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Re: Fifth Fusiliers Mutiny campaign dress

Postby jf42 » 31 Jul 2015 19:09

No, Mike I am not suggesting that. I am curious as to what exactly was the state of affairs that the contributor to the Northumberland Fusiliers' regimental journal was reporting- or thought he was reporting.

I had assumed he was describing the adoption of some sort of khaki clothing but now I realise that the reference to yellow facings makes that unlikely. I was distracted by my belief that the Sepoys were still wearing coatees at that stage.- rather than tunics- and that the author mistakenly thougth that khaki clothing must have had a sepy origin. Given that a considerable numberof Queen's regiments in India at that time had yellow facings of one sort or another, if the Fifth went into red tunics intended for another corps, would it not have been more likely to be a Queen's regiment?
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Re: Fifth Fusiliers Mutiny campaign dress

Postby mike snook » 31 Jul 2015 22:27

Yes, coatees not tunics for BNI and irregular contingent counterparts. I was slack in using 'tunics'.

I'm now thoroughly confused as to what the question is!! Perhaps there isn't one! Everything I observed on was predicated on the possibility of the 5th being issued with red cloth sepoy coatees with yellow facings, in the absence of anything else. But as this was not your start point, the conversation seems to have taken a circular turn. Nothing further to add m'lud. May I be excused the witness box! :D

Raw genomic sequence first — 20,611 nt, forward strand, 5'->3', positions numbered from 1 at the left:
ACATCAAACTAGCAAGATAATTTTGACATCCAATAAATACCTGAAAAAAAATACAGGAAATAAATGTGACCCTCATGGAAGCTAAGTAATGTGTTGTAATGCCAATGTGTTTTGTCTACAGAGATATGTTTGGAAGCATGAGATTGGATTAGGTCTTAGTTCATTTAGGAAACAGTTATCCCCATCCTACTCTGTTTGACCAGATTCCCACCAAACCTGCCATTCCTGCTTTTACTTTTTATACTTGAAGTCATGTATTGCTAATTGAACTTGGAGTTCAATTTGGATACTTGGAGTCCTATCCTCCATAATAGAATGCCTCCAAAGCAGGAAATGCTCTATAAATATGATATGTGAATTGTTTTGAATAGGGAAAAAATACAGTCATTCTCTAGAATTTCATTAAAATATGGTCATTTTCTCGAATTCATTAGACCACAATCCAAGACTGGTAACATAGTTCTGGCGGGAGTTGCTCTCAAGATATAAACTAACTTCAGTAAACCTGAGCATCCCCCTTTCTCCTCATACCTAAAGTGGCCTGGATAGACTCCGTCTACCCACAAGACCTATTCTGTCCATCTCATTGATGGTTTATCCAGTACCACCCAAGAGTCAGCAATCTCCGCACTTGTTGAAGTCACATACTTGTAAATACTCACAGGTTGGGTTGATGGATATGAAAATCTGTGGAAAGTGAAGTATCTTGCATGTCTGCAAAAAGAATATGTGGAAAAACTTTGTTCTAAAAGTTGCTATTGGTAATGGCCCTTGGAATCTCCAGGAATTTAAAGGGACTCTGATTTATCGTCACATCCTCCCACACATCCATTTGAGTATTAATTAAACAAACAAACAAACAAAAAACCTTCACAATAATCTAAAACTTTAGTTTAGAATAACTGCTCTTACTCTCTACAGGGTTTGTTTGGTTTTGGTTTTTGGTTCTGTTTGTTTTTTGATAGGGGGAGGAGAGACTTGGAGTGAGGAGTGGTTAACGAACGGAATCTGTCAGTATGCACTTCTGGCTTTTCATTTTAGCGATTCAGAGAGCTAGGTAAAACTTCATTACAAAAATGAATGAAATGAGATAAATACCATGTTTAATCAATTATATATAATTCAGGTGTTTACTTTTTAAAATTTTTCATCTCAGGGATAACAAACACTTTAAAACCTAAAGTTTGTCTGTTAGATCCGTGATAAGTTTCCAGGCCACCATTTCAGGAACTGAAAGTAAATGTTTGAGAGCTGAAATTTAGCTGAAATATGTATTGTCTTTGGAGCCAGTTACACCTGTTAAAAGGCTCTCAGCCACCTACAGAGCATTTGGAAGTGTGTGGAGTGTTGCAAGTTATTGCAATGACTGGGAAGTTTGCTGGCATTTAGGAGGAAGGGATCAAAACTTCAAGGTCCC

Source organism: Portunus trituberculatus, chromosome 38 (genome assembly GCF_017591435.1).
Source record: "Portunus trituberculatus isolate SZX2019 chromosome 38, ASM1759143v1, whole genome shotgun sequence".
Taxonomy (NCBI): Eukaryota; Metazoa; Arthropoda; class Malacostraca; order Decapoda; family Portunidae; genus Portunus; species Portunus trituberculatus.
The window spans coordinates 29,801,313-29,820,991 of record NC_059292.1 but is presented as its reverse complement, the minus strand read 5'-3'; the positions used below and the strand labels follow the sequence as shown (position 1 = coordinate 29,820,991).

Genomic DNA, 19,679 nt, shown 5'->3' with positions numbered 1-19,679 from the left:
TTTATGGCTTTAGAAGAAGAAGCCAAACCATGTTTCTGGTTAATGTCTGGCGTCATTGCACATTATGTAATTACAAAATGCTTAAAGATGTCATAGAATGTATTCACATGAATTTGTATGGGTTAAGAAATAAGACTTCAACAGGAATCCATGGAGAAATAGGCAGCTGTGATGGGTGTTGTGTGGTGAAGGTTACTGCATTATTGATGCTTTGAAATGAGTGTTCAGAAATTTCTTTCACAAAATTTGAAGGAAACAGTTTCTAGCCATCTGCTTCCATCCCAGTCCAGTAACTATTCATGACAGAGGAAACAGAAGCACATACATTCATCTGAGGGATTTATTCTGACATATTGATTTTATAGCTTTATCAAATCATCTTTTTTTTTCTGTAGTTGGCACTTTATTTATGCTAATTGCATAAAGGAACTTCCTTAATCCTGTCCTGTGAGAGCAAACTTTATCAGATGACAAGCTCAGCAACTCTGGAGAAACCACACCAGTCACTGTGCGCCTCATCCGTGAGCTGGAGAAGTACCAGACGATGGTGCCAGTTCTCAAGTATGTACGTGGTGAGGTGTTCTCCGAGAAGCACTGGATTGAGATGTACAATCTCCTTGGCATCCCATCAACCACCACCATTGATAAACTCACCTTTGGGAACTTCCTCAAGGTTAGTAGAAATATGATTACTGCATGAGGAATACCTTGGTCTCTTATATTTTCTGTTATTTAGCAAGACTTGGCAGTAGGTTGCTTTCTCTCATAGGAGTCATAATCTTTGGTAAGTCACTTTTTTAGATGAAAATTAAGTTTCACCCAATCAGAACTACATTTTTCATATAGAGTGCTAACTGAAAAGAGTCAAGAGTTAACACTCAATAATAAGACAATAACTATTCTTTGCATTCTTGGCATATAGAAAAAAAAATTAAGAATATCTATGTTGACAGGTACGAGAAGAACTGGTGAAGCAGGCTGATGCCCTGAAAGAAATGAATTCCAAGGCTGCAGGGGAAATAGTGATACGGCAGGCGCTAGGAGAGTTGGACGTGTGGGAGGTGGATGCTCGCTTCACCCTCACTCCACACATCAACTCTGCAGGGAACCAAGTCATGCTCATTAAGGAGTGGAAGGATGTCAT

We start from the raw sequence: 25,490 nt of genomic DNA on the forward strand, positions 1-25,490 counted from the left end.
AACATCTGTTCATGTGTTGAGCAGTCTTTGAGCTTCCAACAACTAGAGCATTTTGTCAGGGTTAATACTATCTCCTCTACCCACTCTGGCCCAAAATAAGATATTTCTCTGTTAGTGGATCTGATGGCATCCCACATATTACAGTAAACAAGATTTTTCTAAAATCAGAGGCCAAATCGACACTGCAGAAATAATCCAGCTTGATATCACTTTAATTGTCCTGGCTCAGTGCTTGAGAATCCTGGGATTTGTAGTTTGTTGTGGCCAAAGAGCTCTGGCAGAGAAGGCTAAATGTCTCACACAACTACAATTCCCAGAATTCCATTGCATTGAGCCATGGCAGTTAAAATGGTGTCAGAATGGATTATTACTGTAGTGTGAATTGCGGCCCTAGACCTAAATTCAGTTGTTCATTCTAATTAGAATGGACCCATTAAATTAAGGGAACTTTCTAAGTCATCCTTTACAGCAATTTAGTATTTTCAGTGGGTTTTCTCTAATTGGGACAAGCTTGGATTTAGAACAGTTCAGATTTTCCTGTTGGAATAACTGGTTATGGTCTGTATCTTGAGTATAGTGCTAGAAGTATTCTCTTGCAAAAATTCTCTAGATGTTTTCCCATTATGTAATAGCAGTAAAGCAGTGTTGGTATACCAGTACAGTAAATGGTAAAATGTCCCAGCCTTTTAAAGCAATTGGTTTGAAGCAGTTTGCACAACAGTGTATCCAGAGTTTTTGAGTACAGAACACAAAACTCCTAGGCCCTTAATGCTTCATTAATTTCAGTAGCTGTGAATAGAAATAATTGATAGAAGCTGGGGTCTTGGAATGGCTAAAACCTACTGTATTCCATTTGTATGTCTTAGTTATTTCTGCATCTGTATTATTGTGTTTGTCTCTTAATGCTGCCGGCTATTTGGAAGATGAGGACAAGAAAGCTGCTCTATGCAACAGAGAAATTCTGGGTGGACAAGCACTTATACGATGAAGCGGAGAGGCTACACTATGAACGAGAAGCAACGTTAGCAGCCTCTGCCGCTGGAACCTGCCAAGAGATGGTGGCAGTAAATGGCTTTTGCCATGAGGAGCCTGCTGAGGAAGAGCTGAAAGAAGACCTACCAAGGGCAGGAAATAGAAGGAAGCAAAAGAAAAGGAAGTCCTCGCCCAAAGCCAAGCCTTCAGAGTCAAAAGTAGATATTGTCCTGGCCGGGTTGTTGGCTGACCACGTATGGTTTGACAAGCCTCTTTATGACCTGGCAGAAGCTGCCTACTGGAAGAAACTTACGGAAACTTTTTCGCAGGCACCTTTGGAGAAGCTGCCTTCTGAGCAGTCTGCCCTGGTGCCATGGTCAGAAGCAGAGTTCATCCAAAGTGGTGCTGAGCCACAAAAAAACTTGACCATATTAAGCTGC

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Re: Fifth Fusiliers Mutiny campaign dress

Postby jf42 » 01 Aug 2015 00:16

My apologies.I had no wish to confuse. Let me rephrase-

What do we make of this reference, on the face of it from a regimental source, but possibly not first hand, that the Fifth were issued 'Sepoy tunics' with yellow facings worn at Lucknow in 1858?

We know the term 'sepoy tunic' as such must be innacurate. Is he describing in misleading terms something that was not a red cloth tunic as we might suppose but tunic length- e.g. a khaki frock of some sort? Does the reference to the facings mean it must have been a cloth tunic, in which case this could only have been winter clothing intended for use of some European Regiment or other?

Your analysis of the state of the Fifth when they emerged from Lucknow makes plain their need for new clothing and the temperatures of that particular winter season being particularly bitter, a consignment of somebody else's red coats would have been particularly welcome.

EIther the author meant to say the Fifth were wearing 'Sepoy XXXXX' or an 'XXXX tunic'. I don't think he can have meant both. The yellow facings suggest a red tunic- but in which case where did the 'sepoy' reference creep in from?

You are right. It is circular.